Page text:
Oil prices will remain strong, despite “differences” – ARAB TIMES





There are indications of a compromise ahead of the OPECPlus meeting next month, as difficult discussions are taking place behind closed doors. A global agreement will be reached, given that there are a lot of oils on the markets and demand will remain strong. The stumbling block is the spread of the COVID-19 virus and its variants that simply won’t allow the global economy to open up any time soon. The number of COVID-19 cases almost worldwide is on the rise. In the United States, Europe and some Asian countries, the numbers are rising again, threatening the possibility of an economic recovery in the immediate future in industrial countries.

Kamel Al-Harami Independent Petroleum Analyst

There is no doubt that oil prices will eventually rise. A level of $ 80 is not far off, with global demand rising, estimated at 99 million barrels and more next year. High oil prices are undoubtedly expected, but can oil producing countries do anything to build a stable economy by moving away from a single source of income just like us here in Kuwait ?! Certainly, the latest report on Kuwait’s financial rating by Standard & Poor (S&P) indicates that Kuwait has not developed a long-term strategy to organize its long-term debt, and its outlook in this regard is still negative, due to whose overall ratings were reduced to A +.

We have said over and over again that Kuwait must move away from oil and develop a long-term strategy to address its future scarcity and annual budget deficits. It has now been over six consecutive years and our spending is increasing every year. There are no solutions in sight or even being considered. Even though the price of oil has jumped again, giving hope for a reduction in our deficits, we don’t know if even $ 95 a barrel is enough to satisfy our continued appetite to increase our spending. At the same time, new graduates are knocking loudly on doors looking for work.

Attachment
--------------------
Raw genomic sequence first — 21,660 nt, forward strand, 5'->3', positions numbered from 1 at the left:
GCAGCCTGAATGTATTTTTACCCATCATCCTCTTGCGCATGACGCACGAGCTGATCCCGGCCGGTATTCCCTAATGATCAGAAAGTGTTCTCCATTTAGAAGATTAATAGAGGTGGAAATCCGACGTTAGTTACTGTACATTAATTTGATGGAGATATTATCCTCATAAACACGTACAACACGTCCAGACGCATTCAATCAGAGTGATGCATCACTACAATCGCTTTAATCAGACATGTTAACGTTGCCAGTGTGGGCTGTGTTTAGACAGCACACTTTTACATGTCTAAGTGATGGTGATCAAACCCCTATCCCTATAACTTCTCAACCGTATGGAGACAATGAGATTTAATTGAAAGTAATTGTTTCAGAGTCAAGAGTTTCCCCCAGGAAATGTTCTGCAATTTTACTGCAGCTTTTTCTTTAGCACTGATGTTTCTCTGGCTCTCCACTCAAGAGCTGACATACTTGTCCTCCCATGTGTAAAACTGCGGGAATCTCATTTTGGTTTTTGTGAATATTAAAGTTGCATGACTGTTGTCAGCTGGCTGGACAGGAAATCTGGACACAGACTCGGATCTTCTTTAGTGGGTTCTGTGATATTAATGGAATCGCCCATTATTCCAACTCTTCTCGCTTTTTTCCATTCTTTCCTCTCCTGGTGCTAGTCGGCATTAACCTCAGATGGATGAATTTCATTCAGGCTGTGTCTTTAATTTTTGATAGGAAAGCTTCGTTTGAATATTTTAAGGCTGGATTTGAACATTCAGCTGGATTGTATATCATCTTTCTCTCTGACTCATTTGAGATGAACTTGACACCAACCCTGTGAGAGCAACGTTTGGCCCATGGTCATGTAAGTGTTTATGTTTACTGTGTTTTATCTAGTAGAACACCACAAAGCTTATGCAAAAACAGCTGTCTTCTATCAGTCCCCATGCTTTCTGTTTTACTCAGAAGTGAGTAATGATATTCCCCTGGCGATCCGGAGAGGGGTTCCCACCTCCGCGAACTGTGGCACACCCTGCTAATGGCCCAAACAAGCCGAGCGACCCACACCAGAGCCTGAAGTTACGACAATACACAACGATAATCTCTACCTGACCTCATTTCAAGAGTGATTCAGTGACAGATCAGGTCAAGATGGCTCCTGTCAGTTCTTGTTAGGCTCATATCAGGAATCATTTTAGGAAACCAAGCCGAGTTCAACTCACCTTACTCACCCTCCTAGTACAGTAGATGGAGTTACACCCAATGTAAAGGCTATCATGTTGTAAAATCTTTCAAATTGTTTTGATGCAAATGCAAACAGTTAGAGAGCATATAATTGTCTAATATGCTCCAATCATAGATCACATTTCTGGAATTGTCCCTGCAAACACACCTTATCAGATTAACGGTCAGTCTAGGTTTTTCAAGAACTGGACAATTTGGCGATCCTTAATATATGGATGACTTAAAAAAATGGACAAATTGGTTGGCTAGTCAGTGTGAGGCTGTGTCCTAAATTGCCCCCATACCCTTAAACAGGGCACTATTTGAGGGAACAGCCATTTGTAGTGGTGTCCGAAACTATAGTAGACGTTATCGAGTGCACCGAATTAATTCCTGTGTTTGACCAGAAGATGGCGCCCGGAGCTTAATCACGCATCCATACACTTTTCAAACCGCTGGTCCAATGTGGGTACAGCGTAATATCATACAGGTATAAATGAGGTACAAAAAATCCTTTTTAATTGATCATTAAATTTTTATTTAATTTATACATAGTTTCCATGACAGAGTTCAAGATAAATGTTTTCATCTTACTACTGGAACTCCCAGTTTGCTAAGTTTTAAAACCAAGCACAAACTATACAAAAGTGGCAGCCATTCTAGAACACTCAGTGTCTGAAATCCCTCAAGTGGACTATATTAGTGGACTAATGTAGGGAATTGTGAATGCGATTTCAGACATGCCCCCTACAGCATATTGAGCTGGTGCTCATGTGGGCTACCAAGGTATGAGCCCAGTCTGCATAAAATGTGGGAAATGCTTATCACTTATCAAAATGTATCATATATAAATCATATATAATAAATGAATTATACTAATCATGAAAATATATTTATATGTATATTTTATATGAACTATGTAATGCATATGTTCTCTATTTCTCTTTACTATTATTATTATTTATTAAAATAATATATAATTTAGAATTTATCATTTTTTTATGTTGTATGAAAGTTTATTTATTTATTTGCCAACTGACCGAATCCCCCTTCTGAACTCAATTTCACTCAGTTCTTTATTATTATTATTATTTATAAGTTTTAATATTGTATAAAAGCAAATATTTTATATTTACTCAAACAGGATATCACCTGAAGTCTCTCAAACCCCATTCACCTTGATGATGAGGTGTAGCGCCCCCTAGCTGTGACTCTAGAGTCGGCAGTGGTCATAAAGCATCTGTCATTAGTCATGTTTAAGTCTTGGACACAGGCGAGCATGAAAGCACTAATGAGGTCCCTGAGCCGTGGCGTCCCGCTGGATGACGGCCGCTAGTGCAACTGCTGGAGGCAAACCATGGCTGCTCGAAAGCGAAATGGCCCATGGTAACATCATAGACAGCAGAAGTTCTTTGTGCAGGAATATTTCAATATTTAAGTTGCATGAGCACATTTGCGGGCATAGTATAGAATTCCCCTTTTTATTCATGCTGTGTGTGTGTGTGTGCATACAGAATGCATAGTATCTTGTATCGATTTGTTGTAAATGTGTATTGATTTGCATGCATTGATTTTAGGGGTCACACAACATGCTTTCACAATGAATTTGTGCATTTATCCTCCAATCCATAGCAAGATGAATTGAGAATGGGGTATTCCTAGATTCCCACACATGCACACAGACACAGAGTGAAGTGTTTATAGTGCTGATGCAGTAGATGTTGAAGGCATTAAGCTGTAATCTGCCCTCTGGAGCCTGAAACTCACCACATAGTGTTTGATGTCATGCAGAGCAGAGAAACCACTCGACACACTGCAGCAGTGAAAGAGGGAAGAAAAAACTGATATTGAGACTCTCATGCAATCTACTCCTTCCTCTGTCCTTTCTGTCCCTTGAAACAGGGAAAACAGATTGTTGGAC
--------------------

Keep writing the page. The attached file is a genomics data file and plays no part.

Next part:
They are estimated between 25,000 and 30,000 per year, but no action has been taken in this regard, not even in a five-year plan. Improvements in oil prices are temporary situations. Our neighboring countries are taking positive steps to move away from oil and introduce local measures to reduce state deficits such as value added tax on goods except food products. For example, the choice is given to buy cheaper goods such as cars instead of going for very expensive cars. Smart consumers know they need to be careful and watch their spending. This will not be the last article that calls for the government’s attention to find a solution to our continued dependence on oil. He must face the reality of difficult times ahead if he fails to meet the need to find jobs for upcoming new graduates. Oil prices will continue to rise and fall, but will not stay at a level that will ensure a balanced budget! PS: “Kuwait in the Time of the British Empire” is the title of a recently published book written by young Kuwaiti citizen Muhsen Khajah who worked in Kuwait’s oil industry. It covers two periods – the era of the treaties between 1899 and 1961, and the oil era from 1913 to 1976, as well as the era of the nationalization of the oil industry in Kuwait. This book comes highly recommended for its straightforward formulations and an overview of practical petroleum experience. It also contains historical facts obtained from reliable Kuwaiti sources.

By Kamel Al-Harami Independent Petroleum Analyst
email: [email protected]








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